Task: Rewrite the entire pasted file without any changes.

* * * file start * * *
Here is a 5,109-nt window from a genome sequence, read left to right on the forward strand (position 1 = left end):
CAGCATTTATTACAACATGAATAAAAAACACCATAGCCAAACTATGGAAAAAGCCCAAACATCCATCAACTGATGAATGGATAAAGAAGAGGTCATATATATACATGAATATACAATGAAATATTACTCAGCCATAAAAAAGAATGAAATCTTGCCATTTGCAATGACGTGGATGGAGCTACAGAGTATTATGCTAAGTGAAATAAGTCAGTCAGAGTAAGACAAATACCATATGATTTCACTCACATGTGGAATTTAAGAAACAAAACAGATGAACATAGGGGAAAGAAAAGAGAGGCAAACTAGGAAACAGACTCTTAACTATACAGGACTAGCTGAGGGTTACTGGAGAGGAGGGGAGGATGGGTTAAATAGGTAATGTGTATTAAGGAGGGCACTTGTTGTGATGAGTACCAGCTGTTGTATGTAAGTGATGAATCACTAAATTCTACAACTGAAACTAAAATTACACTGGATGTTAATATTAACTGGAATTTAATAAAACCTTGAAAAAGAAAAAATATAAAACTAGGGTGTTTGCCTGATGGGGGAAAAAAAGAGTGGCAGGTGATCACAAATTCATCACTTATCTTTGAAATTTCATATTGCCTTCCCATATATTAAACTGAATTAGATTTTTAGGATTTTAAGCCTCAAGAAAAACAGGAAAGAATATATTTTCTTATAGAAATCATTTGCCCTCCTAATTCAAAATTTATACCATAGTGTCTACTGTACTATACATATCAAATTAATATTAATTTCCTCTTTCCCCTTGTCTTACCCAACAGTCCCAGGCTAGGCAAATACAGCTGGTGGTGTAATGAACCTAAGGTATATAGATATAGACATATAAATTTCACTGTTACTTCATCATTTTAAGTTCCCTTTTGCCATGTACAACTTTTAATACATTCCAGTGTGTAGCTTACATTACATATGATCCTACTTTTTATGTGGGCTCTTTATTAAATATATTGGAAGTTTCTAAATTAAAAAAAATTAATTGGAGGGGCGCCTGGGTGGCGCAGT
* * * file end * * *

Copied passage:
Here is a 5,109-nt window from a genome sequence, read left to right on the forward strand (position 1 = left end):
CAGCATTTATTACAACATGAATAAAAAACACCATAGCCAAACTATGGAAAAAGCCCAAACATCCATCAACTGATGAATGGATAAAGAAGAGGTCATATATATACATGAATATACAATGAAATATTACTCAGCCATAAAAAAGAATGAAATCTTGCCATTTGCAATGACGTGGATGGAGCTACAGAGTATTATGCTAAGTGAAATAAGTCAGTCAGAGTAAGACAAATACCATATGATTTCACTCACATGTGGAATTTAAGAAACAAAACAGATGAACATAGGGGAAAGAAAAGAGAGGCAAACTAGGAAACAGACTCTTAACTATACAGGACTAGCTGAGGGTTACTGGAGAGGAGGGGAGGATGGGTTAAATAGGTAATGTGTATTAAGGAGGGCACTTGTTGTGATGAGTACCAGCTGTTGTATGTAAGTGATGAATCACTAAATTCTACAACTGAAACTAAAATTACACTGGATGTTAATATTAACTGGAATTTAATAAAACCTTGAAAAAGAAAAAATATAAAACTAGGGTGTTTGCCTGATGGGGGAAAAAAAGAGTGGCAGGTGATCACAAATTCATCACTTATCTTTGAAATTTCATATTGCCTTCCCATATATTAAACTGAATTAGATTTTTAGGATTTTAAGCCTCAAGAAAAACAGGAAAGAATATATTTTCTTATAGAAATCATTTGCCCTCCTAATTCAAAATTTATACCATAGTGTCTACTGTACTATACATATCAAATTAATATTAATTTCCTCTTTCCCCTTGTCTTACCCAACAGTCCCAGGCTAGGCAAATACAGCTGGTGGTGTAATGAACCTAAGGTATATAGATATAGACATATAAATTTCACTGTTACTTCATCATTTTAAGTTCCCTTTTGCCATGTACAACTTTTAATACATTCCAGTGTGTAGCTTACATTACATATGATCCTACTTTTTATGTGGGCTCTTTATTAAATATATTGGAAGTTTCTAAATTAAAAAAAATTAATTGGAGGGGCGCCTGGGTGGCGCAGT